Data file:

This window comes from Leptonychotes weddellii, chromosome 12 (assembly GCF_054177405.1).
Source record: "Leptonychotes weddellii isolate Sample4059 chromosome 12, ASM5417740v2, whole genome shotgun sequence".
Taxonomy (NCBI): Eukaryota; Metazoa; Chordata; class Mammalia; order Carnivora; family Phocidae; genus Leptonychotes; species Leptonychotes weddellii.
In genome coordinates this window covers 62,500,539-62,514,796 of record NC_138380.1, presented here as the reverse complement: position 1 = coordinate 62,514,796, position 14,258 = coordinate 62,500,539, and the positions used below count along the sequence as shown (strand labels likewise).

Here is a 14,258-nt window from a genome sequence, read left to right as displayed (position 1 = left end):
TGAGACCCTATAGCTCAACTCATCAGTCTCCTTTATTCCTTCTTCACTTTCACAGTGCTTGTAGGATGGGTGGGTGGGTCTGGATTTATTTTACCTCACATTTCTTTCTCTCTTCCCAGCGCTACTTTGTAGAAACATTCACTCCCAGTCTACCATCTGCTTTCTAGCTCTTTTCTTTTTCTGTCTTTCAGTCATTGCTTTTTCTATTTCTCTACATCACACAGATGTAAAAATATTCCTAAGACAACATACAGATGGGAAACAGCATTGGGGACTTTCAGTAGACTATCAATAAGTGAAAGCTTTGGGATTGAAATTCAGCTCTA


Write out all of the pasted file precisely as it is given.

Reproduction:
This window comes from Leptonychotes weddellii, chromosome 12 (assembly GCF_054177405.1).
Source record: "Leptonychotes weddellii isolate Sample4059 chromosome 12, ASM5417740v2, whole genome shotgun sequence".
Taxonomy (NCBI): Eukaryota; Metazoa; Chordata; class Mammalia; order Carnivora; family Phocidae; genus Leptonychotes; species Leptonychotes weddellii.
In genome coordinates this window covers 62,500,539-62,514,796 of record NC_138380.1, presented here as the reverse complement: position 1 = coordinate 62,514,796, position 14,258 = coordinate 62,500,539, and the positions used below count along the sequence as shown (strand labels likewise).

Here is a 14,258-nt window from a genome sequence, read left to right as displayed (position 1 = left end):
TGAGACCCTATAGCTCAACTCATCAGTCTCCTTTATTCCTTCTTCACTTTCACAGTGCTTGTAGGATGGGTGGGTGGGTCTGGATTTATTTTACCTCACATTTCTTTCTCTCTTCCCAGCGCTACTTTGTAGAAACATTCACTCCCAGTCTACCATCTGCTTTCTAGCTCTTTTCTTTTTCTGTCTTTCAGTCATTGCTTTTTCTATTTCTCTACATCACACAGATGTAAAAATATTCCTAAGACAACATACAGATGGGAAACAGCATTGGGGACTTTCAGTAGACTATCAATAAGTGAAAGCTTTGGGATTGAAATTCAGCTCTA